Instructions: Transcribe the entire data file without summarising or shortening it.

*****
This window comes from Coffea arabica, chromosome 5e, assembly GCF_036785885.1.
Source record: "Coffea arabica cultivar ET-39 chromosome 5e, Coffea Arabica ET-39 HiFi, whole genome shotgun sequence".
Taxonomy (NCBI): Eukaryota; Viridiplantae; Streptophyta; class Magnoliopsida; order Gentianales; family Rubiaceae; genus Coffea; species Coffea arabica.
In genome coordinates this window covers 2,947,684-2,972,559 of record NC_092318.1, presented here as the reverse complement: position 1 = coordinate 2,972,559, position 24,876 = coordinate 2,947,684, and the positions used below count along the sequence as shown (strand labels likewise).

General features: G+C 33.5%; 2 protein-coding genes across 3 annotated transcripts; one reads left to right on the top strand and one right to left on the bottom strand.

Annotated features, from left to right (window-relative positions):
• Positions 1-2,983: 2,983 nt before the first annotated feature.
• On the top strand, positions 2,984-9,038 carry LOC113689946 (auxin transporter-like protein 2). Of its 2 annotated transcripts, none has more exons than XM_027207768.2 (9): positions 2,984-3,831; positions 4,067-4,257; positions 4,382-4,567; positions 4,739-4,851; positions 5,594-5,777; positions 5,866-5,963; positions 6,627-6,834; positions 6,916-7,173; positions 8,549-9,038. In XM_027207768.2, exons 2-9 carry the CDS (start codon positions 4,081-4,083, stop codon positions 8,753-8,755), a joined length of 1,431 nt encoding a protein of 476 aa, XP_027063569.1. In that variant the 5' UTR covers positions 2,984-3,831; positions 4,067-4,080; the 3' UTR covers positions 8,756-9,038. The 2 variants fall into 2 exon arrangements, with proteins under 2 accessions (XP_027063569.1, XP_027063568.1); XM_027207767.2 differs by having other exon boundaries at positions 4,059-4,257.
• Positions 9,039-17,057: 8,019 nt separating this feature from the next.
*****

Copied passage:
This window comes from Coffea arabica, chromosome 5e, assembly GCF_036785885.1.
Source record: "Coffea arabica cultivar ET-39 chromosome 5e, Coffea Arabica ET-39 HiFi, whole genome shotgun sequence".
Taxonomy (NCBI): Eukaryota; Viridiplantae; Streptophyta; class Magnoliopsida; order Gentianales; family Rubiaceae; genus Coffea; species Coffea arabica.
In genome coordinates this window covers 2,947,684-2,972,559 of record NC_092318.1, presented here as the reverse complement: position 1 = coordinate 2,972,559, position 24,876 = coordinate 2,947,684, and the positions used below count along the sequence as shown (strand labels likewise).

General features: G+C 33.5%; 2 protein-coding genes across 3 annotated transcripts; one reads left to right on the top strand and one right to left on the bottom strand.

Annotated features, from left to right (window-relative positions):
• Positions 1-2,983: 2,983 nt before the first annotated feature.
• On the top strand, positions 2,984-9,038 carry LOC113689946 (auxin transporter-like protein 2). Of its 2 annotated transcripts, none has more exons than XM_027207768.2 (9): positions 2,984-3,831; positions 4,067-4,257; positions 4,382-4,567; positions 4,739-4,851; positions 5,594-5,777; positions 5,866-5,963; positions 6,627-6,834; positions 6,916-7,173; positions 8,549-9,038. In XM_027207768.2, exons 2-9 carry the CDS (start codon positions 4,081-4,083, stop codon positions 8,753-8,755), a joined length of 1,431 nt encoding a protein of 476 aa, XP_027063569.1. In that variant the 5' UTR covers positions 2,984-3,831; positions 4,067-4,080; the 3' UTR covers positions 8,756-9,038. The 2 variants fall into 2 exon arrangements, with proteins under 2 accessions (XP_027063569.1, XP_027063568.1); XM_027207767.2 differs by having other exon boundaries at positions 4,059-4,257.
• Positions 9,039-17,057: 8,019 nt separating this feature from the next.